Nothing remains of this Saxon church and no records of building work under the Normans survive; although there is evidence that the masonry was used as quarry for buildings throughout the town. St Thomas Becket of Canterbury (1119–70) was provost of Beverley in 1154. The fire of 1188 devastated the minster and the town. During the subsequent rebuild the central tower was unwisely heightened, only to collapse around twenty-five years later – around 1213. Much of the church was destroyed, necessitating further rebuilding. Reconstruction began at the east end in around 1230.
Henry III granted forty oaks from Sherwood Forest in 1252, and by c . 1260 the retrochoir, choir, chapter house, transepts and crossing were complete. The Gothic masterpiece was born.
Work continued, now in the more flamboyant Decorated style. Progress was on hold around 1348 due to the ravages of the Black Death and resumed later in the century when the nave was completed and the west front with its two magnificent great towers was built c . 1400. These towers are a superb example of the Perpendicular style, and formed the inspiration for the present west towers of Westminster Abbey, designed by Nicholas Hawksmoor.
In 1548, the minster was demoted to the status of a parish church; the college of secular canons, established before 1066, was dissolved, thus reducing the minster’s staff from at least seventy-five to four; and the shrine of St John was dismantled. The chapter house was demolished. By the early seventeenth century the parish church of St Martin, formerly attached to the three south-western bays of the nave, was demolished.
Both west towers house bells. In the south-west tower there is a non-swinging bourdon bell called Great John from 1901. It weighs over 7 tons and it is over 7 feet in diameter. Despite its name, it is nothing to do with St John of Beverley, but is dedicated instead to St John the Evangelist. Records show that the minster had two bells in 1050. Four bells were later installed in 1366, three of which have been recast and are still in use today. The chimes for each were composed by renowned organist John Camidge.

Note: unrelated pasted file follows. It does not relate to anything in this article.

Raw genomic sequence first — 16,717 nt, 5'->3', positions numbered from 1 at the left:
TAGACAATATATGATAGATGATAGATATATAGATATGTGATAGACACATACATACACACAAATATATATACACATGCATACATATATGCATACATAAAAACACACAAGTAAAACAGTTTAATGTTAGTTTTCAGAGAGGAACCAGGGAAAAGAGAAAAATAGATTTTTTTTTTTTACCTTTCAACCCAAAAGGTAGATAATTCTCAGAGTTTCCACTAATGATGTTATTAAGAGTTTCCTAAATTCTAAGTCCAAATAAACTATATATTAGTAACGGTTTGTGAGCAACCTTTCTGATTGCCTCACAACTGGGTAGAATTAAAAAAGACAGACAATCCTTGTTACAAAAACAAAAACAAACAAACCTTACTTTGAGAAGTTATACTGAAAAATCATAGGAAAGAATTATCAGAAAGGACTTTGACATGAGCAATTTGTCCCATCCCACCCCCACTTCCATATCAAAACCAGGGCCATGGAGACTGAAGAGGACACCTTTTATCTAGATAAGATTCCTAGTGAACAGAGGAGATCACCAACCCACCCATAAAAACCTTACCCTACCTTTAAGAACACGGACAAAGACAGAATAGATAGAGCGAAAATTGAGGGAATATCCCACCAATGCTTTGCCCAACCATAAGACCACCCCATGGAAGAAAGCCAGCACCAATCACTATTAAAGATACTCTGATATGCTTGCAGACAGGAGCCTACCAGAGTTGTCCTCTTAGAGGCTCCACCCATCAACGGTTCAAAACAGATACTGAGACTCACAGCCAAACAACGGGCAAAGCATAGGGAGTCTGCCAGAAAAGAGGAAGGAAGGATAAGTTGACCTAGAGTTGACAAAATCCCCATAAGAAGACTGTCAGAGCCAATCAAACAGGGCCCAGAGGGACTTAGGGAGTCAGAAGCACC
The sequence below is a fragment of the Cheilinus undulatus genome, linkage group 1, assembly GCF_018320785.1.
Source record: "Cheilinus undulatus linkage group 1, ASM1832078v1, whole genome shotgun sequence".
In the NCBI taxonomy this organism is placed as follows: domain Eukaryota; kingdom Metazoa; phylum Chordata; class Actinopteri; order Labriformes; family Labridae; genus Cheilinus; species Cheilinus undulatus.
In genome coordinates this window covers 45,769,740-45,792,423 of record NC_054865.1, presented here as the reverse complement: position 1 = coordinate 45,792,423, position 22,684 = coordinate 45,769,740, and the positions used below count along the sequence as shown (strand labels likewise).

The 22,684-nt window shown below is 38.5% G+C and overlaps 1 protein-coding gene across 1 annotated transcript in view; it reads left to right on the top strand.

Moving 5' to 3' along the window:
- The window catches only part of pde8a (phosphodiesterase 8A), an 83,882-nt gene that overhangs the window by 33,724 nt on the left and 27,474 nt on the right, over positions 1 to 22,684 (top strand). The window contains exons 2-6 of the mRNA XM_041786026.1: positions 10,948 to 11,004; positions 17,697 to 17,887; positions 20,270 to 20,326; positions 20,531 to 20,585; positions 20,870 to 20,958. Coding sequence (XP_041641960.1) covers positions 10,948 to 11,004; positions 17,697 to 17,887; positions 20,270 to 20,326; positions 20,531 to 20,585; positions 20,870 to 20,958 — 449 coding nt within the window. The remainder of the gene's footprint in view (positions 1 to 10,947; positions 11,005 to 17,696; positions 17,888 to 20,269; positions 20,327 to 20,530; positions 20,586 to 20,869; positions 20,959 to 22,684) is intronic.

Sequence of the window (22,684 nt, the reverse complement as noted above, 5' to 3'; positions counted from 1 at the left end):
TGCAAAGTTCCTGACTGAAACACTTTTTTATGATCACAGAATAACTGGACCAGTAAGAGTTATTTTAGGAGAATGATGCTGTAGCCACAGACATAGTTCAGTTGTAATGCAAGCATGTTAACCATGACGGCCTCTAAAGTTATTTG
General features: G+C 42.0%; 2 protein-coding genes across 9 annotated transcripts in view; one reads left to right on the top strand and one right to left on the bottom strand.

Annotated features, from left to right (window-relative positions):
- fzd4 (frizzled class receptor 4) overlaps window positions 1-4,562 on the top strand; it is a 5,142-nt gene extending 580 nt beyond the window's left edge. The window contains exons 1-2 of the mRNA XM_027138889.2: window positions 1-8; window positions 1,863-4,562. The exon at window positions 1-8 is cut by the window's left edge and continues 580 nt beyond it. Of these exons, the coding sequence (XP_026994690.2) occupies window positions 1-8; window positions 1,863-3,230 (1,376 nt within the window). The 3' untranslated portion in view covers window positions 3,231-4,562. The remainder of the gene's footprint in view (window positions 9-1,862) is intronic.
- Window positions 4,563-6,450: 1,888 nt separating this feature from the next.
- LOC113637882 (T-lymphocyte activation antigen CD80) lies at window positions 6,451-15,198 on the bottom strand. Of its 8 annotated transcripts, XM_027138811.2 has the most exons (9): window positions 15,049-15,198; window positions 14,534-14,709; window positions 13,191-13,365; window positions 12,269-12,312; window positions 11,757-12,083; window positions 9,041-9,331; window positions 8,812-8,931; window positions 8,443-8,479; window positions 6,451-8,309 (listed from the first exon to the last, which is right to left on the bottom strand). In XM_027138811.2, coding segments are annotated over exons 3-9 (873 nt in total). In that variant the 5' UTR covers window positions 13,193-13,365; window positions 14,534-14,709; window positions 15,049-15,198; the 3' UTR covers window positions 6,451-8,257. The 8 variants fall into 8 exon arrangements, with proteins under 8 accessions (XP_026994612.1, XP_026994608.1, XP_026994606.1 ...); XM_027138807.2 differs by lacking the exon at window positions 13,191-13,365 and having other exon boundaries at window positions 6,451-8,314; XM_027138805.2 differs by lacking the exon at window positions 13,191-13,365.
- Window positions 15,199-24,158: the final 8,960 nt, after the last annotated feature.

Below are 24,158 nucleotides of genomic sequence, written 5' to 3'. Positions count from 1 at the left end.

The church contains one of the few remaining frith stools, or frid stools (meaning ‘peace chairs’) in England. Anyone needing to claim sanctuary from the law would sit in the chair. The chair dates from Saxon times. Over time, the frid stool has become the symbol of sanctuary. Beverley was a sanctuary town; if you had committed a capital crime you could claim sanctuary here and your sentence would be commuted – often to exile abroad. The whole town enjoyed this function and there are crosses on the boundaries to define the geographical limits of this provision.
In the central tower there is a massive treadwheel crane that was used to lift building materials to the roof space. It is medieval but has been largely reconstructed. The organ is mounted above a richly carved wooden screen dating from 1877 to 1880, designed by Sir George Gilbert Scott and carved by James Elwell of Beverley. There is a staircase in the north aisle that was used in collegiate times to gain access to the chapter house, which has been long since demolished.
Article taken from ‘A-Z of Beverley’ by Paul Chrystal, published by Amberley Publising, £14.99 paperback, ISBN: 9781445686981